The utter foolishness of this. Elsewhere in the country they will burn coal to generate electricity that could have been produced by the water retained in hydro-electric storage for the times of shortage.

      They do this now to drive up prices?

      Stupid. Criminal wastage. Denial of a common good to the people for the profit of the few.

      Even Max Bradford surely did not envisage this which needs reform in itself?

      • roblogic 6.1.1

        Still waiting for the Bradford reforms, and the SOE model in general, to deliver the mythical efficiencies of the free market to Kiwi households

        • Graeme

          The Bradford "reform" was to make the Key sell-off possible.  Once more than 24.99% of any of the  Bradford Four had been sold turning back the clock to a State model became very difficult.

          Only option now is for state entities (ACC and various super funds) to quietly buy up shares, and / or a crisis to facilitate nationalisation or regulation.

          • roblogic

            Privatisation also facilitated the 1998 Auckland power crisis, caused by Mercury Energy's cost cutting scrooge mentality, and wrecking the CBD economy for 5 weeks, at unfathomable cost to the city and its businesses. 

    • Graeme 6.2

      There's penstocks in place at Clyde for two more machines.  They will never be built under the current model because those machines will only generate when the river flow is high and prices are low.  Clyde was built under the NZED model when the objective was to produce electricity at the lowest possible price. Now it's for the highest profit possible.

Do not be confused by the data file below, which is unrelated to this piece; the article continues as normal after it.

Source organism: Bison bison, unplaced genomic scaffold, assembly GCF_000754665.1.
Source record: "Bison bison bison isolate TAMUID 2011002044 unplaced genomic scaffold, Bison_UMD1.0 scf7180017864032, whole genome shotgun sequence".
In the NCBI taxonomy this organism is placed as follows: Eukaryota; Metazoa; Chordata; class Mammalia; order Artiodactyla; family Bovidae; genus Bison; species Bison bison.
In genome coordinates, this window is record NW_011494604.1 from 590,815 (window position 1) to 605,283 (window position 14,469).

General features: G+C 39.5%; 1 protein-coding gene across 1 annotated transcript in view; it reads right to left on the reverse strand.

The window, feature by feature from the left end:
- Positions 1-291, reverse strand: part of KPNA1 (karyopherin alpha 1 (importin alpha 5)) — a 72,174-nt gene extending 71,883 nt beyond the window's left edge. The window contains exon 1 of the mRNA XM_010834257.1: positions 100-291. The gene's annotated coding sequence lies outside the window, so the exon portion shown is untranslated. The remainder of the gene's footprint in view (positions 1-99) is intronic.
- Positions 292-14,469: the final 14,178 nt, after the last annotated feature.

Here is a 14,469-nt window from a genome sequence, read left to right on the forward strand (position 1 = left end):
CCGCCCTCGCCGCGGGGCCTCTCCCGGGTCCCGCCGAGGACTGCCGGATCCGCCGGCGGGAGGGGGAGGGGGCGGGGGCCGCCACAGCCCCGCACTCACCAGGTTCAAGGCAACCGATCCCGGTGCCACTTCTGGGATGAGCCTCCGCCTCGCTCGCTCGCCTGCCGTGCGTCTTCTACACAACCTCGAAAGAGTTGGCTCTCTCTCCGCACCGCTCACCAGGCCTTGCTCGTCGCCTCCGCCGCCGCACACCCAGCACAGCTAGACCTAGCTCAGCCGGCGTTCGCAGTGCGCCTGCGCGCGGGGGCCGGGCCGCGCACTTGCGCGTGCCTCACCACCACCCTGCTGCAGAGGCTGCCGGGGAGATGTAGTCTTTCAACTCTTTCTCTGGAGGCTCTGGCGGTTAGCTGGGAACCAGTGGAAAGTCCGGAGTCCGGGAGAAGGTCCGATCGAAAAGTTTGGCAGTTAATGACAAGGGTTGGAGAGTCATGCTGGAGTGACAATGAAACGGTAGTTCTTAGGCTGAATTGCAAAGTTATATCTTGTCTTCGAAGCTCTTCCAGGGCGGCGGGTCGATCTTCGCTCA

Same goes for really any future large hydro, they will all be run of river, so will depress price and hence profit because they get more energy out of the same amount of water.  All the storage schemes, which can generate at high prices are built.  

      Whether Meridian and Contact are spilling too much…  I'd more say they are being prudent and looking at the climate models they have and making sure they have ability to balance inflows and spillway capacity.  It's been a bloody wet spring in the south.

      But hey, Flick are in the game to make money too, buy buying electricity cheap and selling it at a profit.  Of course they are going to complain when the big gen-tailers don't let them do that.

      Bottom line.  We well and truly threw the baby out with the bathwater with the Bradford – Key electricity "reforms"

      • roblogic 6.2.1

        NZ has the worst of both worlds. We are too small for this kind of market to function properly. A government run public utility is the sensible model.

  7. Blazer 7

    the good ole Enron ..template!